Although Google Glass is still not available to the public, the company’s next project is surely turning a lot of heads. Everyone wants a piece of these eyewear computers and everyone wants to be a part of something truly high-tech.
Two major things will change when using Google Glass as opposed to a desktop or smartphone:
Local Search. This is going to be more important than ever because of the nature of the new device. If people are going to search for something on Google Glass, it’s surely going to be something location based (after all, you’re usually on the move). Google’s own Google+ local reviews will become more important and other location-specific marketing will help Google Glass determine what is around the searcher and what is the best possible choice.Long-Tail Search Queries. If you want to get found on Google Glass, trying to optimize for long-tail searches will be your best bet. The reason? People speak differently than they write. You’re more likely to find someone speaking full sentences than speaking in short keywords.
“Not responding to a customer in social media is like hanging up the phone on them. With millions watching.” –Dave Kerpen CEO, Likeable Local The most common question I get asked from small business owners is: “Is that your natural hair color?
What you charge for your products or services forms one of the most important aspects of your business. Pricing is the single most direct link to your profitability. Overcharge and you are costing yourself business, but undersell, and you loan yourself a set of headaches based around too much work and not enough profit. Potentially, you could put yourself out of business at either of these extremes.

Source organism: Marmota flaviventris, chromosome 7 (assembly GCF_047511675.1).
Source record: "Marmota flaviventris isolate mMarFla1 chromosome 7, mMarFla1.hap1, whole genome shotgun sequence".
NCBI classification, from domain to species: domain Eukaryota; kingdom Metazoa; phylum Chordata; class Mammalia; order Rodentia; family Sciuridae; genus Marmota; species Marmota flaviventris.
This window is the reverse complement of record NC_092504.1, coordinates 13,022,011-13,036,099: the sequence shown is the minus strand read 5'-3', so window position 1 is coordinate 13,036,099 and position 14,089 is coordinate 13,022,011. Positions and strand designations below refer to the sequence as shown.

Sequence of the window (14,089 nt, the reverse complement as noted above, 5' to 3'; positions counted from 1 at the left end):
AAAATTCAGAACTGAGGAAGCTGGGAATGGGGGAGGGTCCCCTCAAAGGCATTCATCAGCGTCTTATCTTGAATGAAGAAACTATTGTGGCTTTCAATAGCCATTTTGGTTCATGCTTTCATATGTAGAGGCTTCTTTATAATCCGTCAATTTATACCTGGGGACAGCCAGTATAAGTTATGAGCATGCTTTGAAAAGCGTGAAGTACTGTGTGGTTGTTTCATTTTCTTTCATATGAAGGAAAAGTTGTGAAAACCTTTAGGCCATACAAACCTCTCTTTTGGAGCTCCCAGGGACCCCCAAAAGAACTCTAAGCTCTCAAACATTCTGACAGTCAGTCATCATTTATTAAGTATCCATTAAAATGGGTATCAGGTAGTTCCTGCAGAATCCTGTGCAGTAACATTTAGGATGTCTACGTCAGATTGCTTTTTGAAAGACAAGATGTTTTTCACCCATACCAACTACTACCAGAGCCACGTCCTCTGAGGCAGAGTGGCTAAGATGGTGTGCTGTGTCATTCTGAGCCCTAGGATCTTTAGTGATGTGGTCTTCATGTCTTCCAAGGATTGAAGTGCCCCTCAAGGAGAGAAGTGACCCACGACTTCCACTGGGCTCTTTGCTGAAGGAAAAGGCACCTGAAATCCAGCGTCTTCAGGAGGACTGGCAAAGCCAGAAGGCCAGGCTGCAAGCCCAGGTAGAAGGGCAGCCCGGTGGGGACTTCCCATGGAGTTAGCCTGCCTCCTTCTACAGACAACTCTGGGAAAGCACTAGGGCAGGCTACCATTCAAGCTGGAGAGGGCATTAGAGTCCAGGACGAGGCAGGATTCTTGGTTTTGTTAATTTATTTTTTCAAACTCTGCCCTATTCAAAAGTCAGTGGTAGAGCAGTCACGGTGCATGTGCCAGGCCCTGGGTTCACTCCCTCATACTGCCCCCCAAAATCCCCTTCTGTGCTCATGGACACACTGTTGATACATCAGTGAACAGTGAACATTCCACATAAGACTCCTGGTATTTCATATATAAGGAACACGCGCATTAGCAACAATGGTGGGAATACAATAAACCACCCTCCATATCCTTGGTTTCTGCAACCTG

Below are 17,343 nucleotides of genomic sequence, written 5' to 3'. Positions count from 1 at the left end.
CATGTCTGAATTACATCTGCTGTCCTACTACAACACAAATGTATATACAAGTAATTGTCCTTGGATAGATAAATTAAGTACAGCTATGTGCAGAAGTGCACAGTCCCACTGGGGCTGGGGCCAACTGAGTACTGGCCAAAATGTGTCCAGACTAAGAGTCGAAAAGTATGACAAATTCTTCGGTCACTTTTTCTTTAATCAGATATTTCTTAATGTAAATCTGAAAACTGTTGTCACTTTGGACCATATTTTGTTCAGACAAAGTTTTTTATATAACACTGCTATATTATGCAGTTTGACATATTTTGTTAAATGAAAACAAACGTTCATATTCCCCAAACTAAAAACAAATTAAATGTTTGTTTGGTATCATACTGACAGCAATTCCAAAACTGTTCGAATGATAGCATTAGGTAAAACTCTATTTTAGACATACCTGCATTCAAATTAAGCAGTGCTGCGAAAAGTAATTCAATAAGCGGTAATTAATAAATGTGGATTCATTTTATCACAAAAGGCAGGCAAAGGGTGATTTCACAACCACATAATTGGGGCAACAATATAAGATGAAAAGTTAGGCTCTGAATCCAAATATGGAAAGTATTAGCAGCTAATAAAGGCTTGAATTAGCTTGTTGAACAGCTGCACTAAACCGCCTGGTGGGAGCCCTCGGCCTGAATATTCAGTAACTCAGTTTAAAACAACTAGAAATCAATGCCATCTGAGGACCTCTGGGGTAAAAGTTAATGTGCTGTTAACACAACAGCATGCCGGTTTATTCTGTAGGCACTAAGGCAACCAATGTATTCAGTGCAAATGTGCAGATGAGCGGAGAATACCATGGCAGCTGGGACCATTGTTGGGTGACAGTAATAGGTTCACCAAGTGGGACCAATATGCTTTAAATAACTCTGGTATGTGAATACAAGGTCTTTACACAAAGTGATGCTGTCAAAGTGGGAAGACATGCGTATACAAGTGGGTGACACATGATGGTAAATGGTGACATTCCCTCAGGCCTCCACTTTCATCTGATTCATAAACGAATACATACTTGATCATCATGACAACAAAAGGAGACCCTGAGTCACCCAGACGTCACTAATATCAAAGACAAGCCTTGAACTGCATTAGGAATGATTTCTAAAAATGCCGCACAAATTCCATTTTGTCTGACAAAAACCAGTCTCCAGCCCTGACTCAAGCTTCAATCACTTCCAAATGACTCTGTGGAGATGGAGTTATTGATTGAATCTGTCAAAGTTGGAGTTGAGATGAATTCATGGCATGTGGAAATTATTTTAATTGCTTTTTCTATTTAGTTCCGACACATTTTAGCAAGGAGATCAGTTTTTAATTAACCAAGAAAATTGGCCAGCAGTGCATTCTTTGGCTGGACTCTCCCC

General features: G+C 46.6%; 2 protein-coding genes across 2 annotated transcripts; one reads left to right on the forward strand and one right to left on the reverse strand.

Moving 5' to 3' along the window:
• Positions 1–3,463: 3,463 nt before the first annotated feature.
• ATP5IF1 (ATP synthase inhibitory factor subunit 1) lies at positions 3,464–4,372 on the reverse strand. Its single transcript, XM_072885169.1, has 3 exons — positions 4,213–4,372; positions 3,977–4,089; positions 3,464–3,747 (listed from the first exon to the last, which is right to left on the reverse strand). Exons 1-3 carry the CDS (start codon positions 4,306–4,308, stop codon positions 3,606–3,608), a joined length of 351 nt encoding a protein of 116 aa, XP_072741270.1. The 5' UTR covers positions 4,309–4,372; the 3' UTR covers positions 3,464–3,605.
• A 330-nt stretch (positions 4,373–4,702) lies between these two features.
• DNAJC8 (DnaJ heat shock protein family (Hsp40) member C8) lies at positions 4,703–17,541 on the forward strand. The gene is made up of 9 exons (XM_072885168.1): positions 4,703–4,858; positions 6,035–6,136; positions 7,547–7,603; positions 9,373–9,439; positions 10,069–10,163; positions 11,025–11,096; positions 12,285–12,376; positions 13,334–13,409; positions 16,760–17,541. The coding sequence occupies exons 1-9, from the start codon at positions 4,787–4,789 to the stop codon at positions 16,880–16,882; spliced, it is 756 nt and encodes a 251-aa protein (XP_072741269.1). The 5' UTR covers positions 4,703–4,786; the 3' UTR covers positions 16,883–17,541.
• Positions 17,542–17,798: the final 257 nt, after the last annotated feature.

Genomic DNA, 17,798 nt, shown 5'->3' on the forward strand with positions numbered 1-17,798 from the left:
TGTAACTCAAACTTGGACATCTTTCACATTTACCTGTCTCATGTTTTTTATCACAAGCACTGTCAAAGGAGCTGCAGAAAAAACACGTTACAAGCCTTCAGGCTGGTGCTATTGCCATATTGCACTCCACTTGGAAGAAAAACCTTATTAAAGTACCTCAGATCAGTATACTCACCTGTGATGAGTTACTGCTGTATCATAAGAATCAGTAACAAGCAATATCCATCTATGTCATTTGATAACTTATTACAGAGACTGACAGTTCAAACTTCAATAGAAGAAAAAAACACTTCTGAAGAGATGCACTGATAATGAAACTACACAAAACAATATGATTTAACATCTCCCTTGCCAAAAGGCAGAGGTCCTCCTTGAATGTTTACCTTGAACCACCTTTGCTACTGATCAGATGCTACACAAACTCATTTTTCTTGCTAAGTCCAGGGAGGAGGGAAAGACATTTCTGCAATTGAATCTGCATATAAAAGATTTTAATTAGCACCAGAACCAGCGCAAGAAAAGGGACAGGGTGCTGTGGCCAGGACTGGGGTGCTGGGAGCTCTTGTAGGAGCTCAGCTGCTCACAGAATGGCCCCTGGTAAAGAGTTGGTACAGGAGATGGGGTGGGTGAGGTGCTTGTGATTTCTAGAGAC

These days, marketing is all about digital. We are emailing, blogging, Tweeting and Facebooking our little marketeer hearts out. So direct mail (the kind that the postal delivery person puts in your mailbox, remember?) must be dead in the water. Right? Wrong. According to the Direct Mail Association (DMA) Factbook for 2013, 65% of consumers of all ages have made a purchase as a result of direct mail. According to Direct Mail News, in 2012 the average response rate for direct mail was 4.4% for both business-to-business and business to consumer mailings—considerably higher than industry expectations, and surging past electronic mail’s response rate of just 0.12%.
Mothercare found successful customer service begins and ends with your website, says Sharon Millard, not through search or social media
Like many brands, Mothercare has built its reputation on expertise, in our case positioning the company as a trusted source of information for parents worldwide, not only on baby products, but on birth and childcare in general. With this high-profile position comes an increased strain on customer service and a pressure to remain one step ahead of our competition when it comes to meeting our customers' needs.
In order to keep our consumers happy and to make sure they return to us time and time again, the key to standing out is providing the right information, at the right time, in the right way and combining this with a consistency of service.
I was waiting for somebody at a wine bar the other day for a meeting when I heard two guys sitting and having a business discussion. For the…
Riding the wave of hashtags instead of creating them is a defining part of my thesis on social media. You’ll get much more success if you pay attention to what is trending on Twitter , try reverse engineer the nature of the hashtag, and then try to bring value to the conversation – joke, a piece of information – rather than what most people think about which is “How can I create a hashtag and start my own trend?”
Here are eight ways to deal with difficult customers in order to maintain brand reputation and power quality marketing. Interestingly, these strategies aren't so far from the concept of conflict resolution
In an increasingly competitive, cautious and accelerated world, those who are willing to take risks, step out of their comfort zone and into the discomfort of uncertainty will be those who will reap the biggest rewards.
Do you have a hard time figuring out how to charge for your services or products? Well, if you’re like most entrepreneurs and small business owners, chances are you’re not charging enough. So if you’re in business for yourself, here are four tips to help you increase your prices and charge what you’re worth for your services.
1. Calculate How Much Business Revenue You Actually Need2. Do the Math 3. Have Confidence and Stop Doubting Yourself